3. Ratio
  4. Polarity
  5. Convergence
  6. Regression
  7. Opposition
  8. Exploit
  9. Interval
  10. Rotation

Meanwhile, because the study of magic is less scientific in the Pagan Kingdoms, when a Raven discusses his magic (a much, much rarer occurrence) he’ll be more likely to use phrases that sound less like instructions and more like koans. He might say that a Find Path spell relies on understanding the memory of true north, the lessons of iron, and the heart of the forest.


Behold! After much suffering, the conversion of my player’s gorgeous hand-drawn map into a hideous but far more ACKS-functional hex-map is nearly 80% complete! There are still a few towns I haven’t copied over, and the text currently lacks any unifying scheme, but by and large, I’m pretty proud of it.

My one concern is the same concern I had during the drawing process, which is scale- Are things about as far apart as they should be?

Awesome! I think your map is both gorgeous and intriguing. Lots of places I’d like to explore. (What’s behind the river that ends in the scrub plains, where there’s a fish symbol?)

I may be missing something, but what is the scale of your map? The default ACKS scale?

Not knowing the scale, there seems less sea between the Empire and the Kingdoms than I was expecting.

The fish is, at current, a lake, something I was surprised to find there was no real symbol for in Hexographer. I haven’t actually written anything fun for the lake yet, but rest assured, there are many fun things that can happen at lakes. Sunken temples, sleeping leviathans, tempting nymphs…

I was working under the assumption of the standard 6-mile hex when I drew it, but that produces a map that’s way, way smaller than ACKS assumes (A 40x30 map means 1200 hexes, which just squeaks under the minimum size to be a “Kingdom” in ACKS terms). If I stick with 6 mile hexes, then the lords in the Pagan Kingdoms will end up being Counts and Marquis in game terms. I will probably have to call this the 24-mile hexes map, and then produce a 6-mile version for just the Kingdoms.

We did make a deliberate decision when drawing the map to draw much less sea than would make sense for a barrier- This was largely because we wanted to avoid making the map 2/3rds water. At the time, we figured we’d just handwave it as being an unusually dangerous and squid-filled body of water, forcing all but the most foolhardy boats to hug the coastline and avoid deep water (thus making boats far less practical than normal). Perhaps I’ll talk to the group and see about simply declaring that there’s, say, three times as much water as is actually drawn. (At this point, I have yet to learn how much water is a good amount, so suggestions are welcome.)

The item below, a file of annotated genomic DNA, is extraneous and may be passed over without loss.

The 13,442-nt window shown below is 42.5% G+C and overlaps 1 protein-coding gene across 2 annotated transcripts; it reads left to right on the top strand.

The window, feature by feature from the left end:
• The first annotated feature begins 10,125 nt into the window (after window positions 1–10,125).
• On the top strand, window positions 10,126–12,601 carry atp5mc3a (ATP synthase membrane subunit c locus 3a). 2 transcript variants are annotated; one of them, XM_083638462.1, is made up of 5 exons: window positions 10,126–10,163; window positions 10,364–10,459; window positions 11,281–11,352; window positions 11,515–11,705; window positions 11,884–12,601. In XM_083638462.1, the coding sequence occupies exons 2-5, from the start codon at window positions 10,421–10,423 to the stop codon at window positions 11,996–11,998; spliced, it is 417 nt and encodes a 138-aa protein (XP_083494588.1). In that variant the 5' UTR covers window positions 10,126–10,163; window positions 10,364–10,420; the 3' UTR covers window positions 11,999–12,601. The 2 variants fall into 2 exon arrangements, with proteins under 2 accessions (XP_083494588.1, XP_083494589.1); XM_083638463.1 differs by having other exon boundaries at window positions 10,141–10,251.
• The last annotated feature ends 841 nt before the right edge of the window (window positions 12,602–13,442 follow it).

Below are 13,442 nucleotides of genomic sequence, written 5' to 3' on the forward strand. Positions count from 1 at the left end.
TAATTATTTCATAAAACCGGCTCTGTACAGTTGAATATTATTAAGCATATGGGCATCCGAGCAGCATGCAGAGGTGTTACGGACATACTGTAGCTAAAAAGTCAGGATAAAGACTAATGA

Lakes in Hexographer are typically made using a water hex or a thick water line drawn in the shape of your lake.


There! I think I can call this 24-mile hex Campaign Map pretty much done. Note the color coding: Blue=Empire, White=Human, Red=Beastman/Monster, Teal=Independant Vassal State to the Empire. Half-submerged hippos are towns.

Nice! I like the map, but I’m curious as to what kind of climate you imagine these regions having. The land looks pretty flat, but it would appear that some places must get a lot more rain than others - some of those swamps are huge! Were you imagining those grasslands in the east being the result of human (or humanoid) activity, or are they lands like the Eurasian steppe or the Great Plains of North America, that just don’t support many trees?

I hope you don’t take my questions as criticism; I just really like maps and I’m curious about the way you designed this one. :slight_smile:

Obviously a map of a fantasy world doesn’t have to make real-world sense, but climate can have a huge impact on culture and even politics, so I was interested to know if you’d given it much thought.

I wouldn’t worry about it too much; a narrow body of water can still be a barrier. After all, the English Channel is barely more than 20 miles wide near Calais. Even if the pagan kingdoms don’t have anything like the English navy, sea monsters and other navigational hazards might serve much the same purpose, especially if the Empire hasn’t had a compelling reason to take an interest in the east before now.

As I begin constructing the regional map, I find myself curious as to how much should go on the player’s version of the map, and how much should be reserved for my Judge’s map.

All right, I’ve pretty much finished my Player’s Document for the group. It contains the campaign and regional maps, setting information, and roleplaying advice/requirements.


In working on the economy, I noticed there are no demand modifiers for swamps. Do you guys have any suggestions on how to model a swamp town?